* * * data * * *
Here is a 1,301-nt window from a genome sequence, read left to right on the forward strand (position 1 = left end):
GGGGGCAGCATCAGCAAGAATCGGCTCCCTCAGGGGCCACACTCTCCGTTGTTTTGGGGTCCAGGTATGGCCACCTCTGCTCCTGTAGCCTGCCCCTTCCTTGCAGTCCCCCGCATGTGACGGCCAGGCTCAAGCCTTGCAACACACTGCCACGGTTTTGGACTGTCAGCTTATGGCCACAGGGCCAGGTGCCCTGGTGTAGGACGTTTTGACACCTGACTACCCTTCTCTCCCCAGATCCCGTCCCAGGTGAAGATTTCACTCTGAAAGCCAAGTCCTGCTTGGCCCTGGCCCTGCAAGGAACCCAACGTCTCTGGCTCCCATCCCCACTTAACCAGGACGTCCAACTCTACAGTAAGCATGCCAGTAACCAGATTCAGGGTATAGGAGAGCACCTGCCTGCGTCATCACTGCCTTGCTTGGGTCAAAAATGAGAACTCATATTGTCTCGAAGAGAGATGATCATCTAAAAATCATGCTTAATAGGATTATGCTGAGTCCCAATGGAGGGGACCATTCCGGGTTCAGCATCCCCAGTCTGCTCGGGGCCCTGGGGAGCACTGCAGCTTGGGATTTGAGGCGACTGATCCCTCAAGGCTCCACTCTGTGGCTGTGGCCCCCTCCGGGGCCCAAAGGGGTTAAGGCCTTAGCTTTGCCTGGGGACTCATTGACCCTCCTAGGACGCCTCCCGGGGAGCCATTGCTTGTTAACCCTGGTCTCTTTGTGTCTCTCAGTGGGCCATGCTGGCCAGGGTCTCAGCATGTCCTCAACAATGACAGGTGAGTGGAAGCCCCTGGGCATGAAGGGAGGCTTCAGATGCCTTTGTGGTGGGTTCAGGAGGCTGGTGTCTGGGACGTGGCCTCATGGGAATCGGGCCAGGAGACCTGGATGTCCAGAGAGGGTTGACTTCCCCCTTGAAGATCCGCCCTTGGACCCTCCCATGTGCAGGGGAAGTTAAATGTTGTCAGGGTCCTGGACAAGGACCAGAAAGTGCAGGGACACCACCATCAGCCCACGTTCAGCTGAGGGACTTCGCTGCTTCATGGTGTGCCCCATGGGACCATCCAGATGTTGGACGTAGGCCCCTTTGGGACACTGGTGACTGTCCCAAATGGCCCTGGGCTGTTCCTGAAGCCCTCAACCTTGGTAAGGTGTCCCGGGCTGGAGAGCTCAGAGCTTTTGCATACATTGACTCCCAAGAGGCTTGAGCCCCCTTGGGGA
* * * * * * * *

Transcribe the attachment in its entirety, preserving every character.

Here is a 1,301-nt window from a genome sequence, read left to right on the forward strand (position 1 = left end):
GGGGGCAGCATCAGCAAGAATCGGCTCCCTCAGGGGCCACACTCTCCGTTGTTTTGGGGTCCAGGTATGGCCACCTCTGCTCCTGTAGCCTGCCCCTTCCTTGCAGTCCCCCGCATGTGACGGCCAGGCTCAAGCCTTGCAACACACTGCCACGGTTTTGGACTGTCAGCTTATGGCCACAGGGCCAGGTGCCCTGGTGTAGGACGTTTTGACACCTGACTACCCTTCTCTCCCCAGATCCCGTCCCAGGTGAAGATTTCACTCTGAAAGCCAAGTCCTGCTTGGCCCTGGCCCTGCAAGGAACCCAACGTCTCTGGCTCCCATCCCCACTTAACCAGGACGTCCAACTCTACAGTAAGCATGCCAGTAACCAGATTCAGGGTATAGGAGAGCACCTGCCTGCGTCATCACTGCCTTGCTTGGGTCAAAAATGAGAACTCATATTGTCTCGAAGAGAGATGATCATCTAAAAATCATGCTTAATAGGATTATGCTGAGTCCCAATGGAGGGGACCATTCCGGGTTCAGCATCCCCAGTCTGCTCGGGGCCCTGGGGAGCACTGCAGCTTGGGATTTGAGGCGACTGATCCCTCAAGGCTCCACTCTGTGGCTGTGGCCCCCTCCGGGGCCCAAAGGGGTTAAGGCCTTAGCTTTGCCTGGGGACTCATTGACCCTCCTAGGACGCCTCCCGGGGAGCCATTGCTTGTTAACCCTGGTCTCTTTGTGTCTCTCAGTGGGCCATGCTGGCCAGGGTCTCAGCATGTCCTCAACAATGACAGGTGAGTGGAAGCCCCTGGGCATGAAGGGAGGCTTCAGATGCCTTTGTGGTGGGTTCAGGAGGCTGGTGTCTGGGACGTGGCCTCATGGGAATCGGGCCAGGAGACCTGGATGTCCAGAGAGGGTTGACTTCCCCCTTGAAGATCCGCCCTTGGACCCTCCCATGTGCAGGGGAAGTTAAATGTTGTCAGGGTCCTGGACAAGGACCAGAAAGTGCAGGGACACCACCATCAGCCCACGTTCAGCTGAGGGACTTCGCTGCTTCATGGTGTGCCCCATGGGACCATCCAGATGTTGGACGTAGGCCCCTTTGGGACACTGGTGACTGTCCCAAATGGCCCTGGGCTGTTCCTGAAGCCCTCAACCTTGGTAAGGTGTCCCGGGCTGGAGAGCTCAGAGCTTTTGCATACATTGACTCCCAAGAGGCTTGAGCCCCCTTGGGGA